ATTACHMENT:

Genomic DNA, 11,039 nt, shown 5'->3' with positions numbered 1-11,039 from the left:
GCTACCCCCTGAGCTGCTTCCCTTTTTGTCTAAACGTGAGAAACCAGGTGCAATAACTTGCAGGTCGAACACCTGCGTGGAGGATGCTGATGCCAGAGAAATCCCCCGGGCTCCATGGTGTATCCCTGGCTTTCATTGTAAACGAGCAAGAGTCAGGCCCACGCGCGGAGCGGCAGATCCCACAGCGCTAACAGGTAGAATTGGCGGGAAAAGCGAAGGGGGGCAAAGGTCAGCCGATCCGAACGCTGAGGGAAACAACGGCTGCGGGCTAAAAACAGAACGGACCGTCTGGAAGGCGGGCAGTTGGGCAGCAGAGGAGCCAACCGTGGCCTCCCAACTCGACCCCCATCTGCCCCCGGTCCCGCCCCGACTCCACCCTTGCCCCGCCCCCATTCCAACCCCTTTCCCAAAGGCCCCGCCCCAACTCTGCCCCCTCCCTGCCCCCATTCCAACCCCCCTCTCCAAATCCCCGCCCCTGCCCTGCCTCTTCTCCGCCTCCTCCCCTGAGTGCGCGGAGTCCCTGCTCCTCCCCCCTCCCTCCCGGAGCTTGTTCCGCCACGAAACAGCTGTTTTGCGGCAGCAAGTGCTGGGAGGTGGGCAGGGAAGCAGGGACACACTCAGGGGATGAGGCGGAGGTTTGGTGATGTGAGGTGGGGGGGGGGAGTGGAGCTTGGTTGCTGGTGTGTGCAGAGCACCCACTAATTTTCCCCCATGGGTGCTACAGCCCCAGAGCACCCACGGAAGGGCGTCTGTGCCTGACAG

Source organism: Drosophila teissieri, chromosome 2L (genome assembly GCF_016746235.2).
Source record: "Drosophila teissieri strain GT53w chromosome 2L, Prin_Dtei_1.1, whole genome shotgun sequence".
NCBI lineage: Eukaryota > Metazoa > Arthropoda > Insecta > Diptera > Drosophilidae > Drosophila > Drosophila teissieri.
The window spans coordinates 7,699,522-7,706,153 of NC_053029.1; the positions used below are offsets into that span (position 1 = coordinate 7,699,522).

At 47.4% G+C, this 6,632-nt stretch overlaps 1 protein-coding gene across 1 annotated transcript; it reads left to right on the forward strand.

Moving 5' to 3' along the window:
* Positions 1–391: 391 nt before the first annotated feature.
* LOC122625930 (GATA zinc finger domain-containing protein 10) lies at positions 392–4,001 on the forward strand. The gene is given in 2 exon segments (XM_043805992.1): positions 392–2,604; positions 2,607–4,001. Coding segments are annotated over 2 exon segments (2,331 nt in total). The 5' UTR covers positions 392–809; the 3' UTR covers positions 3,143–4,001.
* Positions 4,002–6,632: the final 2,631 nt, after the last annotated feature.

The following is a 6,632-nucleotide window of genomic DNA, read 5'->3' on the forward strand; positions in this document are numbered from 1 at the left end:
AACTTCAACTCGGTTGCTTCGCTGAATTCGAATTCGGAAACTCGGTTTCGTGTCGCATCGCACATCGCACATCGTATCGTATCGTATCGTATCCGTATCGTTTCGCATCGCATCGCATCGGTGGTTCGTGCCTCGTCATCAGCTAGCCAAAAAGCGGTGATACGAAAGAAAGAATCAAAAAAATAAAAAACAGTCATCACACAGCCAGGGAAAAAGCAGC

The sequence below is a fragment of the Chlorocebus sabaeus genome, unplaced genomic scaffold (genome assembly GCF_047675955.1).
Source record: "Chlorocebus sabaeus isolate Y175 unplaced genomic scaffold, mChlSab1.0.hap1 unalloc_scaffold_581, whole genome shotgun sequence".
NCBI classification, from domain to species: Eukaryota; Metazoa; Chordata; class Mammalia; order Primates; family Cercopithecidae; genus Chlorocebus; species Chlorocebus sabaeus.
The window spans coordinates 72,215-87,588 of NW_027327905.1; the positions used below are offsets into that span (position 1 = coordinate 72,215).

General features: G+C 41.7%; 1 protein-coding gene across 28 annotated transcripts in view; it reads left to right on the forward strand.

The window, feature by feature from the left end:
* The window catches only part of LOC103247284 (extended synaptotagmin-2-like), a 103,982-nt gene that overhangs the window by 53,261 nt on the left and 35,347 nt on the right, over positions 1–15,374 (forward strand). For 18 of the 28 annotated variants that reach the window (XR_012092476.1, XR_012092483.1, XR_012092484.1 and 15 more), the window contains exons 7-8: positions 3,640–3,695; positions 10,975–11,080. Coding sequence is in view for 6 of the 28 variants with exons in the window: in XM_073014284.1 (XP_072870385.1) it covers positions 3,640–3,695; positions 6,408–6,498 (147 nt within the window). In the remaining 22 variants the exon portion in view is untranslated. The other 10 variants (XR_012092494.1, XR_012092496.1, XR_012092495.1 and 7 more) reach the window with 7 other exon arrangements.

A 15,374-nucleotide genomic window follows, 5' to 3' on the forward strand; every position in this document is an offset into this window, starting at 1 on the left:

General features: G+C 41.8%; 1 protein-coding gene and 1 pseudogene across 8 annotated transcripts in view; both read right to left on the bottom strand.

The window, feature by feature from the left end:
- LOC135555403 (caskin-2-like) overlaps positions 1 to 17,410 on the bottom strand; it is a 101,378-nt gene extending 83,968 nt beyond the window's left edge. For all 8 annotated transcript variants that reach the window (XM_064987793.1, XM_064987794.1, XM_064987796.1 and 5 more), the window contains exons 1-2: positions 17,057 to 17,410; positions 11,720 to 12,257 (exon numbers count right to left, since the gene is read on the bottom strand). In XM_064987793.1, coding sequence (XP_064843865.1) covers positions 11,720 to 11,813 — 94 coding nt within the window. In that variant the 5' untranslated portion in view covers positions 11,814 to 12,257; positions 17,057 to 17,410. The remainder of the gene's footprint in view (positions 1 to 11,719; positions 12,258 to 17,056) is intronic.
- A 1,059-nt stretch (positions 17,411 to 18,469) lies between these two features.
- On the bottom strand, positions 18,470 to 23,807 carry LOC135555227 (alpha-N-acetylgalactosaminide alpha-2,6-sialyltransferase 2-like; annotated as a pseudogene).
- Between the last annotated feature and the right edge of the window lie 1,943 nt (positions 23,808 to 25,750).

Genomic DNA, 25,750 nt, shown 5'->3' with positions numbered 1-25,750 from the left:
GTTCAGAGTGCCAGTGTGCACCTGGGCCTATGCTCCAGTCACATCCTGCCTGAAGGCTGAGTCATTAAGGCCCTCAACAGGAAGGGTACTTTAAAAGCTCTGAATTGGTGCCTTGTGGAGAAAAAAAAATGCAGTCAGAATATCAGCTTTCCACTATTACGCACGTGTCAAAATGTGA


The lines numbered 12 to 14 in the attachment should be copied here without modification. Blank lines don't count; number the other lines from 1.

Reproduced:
The following is a 6,632-nucleotide window of genomic DNA, read 5'->3' on the forward strand; positions in this document are numbered from 1 at the left end:
AACTTCAACTCGGTTGCTTCGCTGAATTCGAATTCGGAAACTCGGTTTCGTGTCGCATCGCACATCGCACATCGTATCGTATCGTATCGTATCCGTATCGTTTCGCATCGCATCGCATCGGTGGTTCGTGCCTCGTCATCAGCTAGCCAAAAAGCGGTGATACGAAAGAAAGAATCAAAAAAATAAAAAACAGTCATCACACAGCCAGGGAAAAAGCAGC

The sequence below is a fragment of the Chlorocebus sabaeus genome, unplaced genomic scaffold (genome assembly GCF_047675955.1).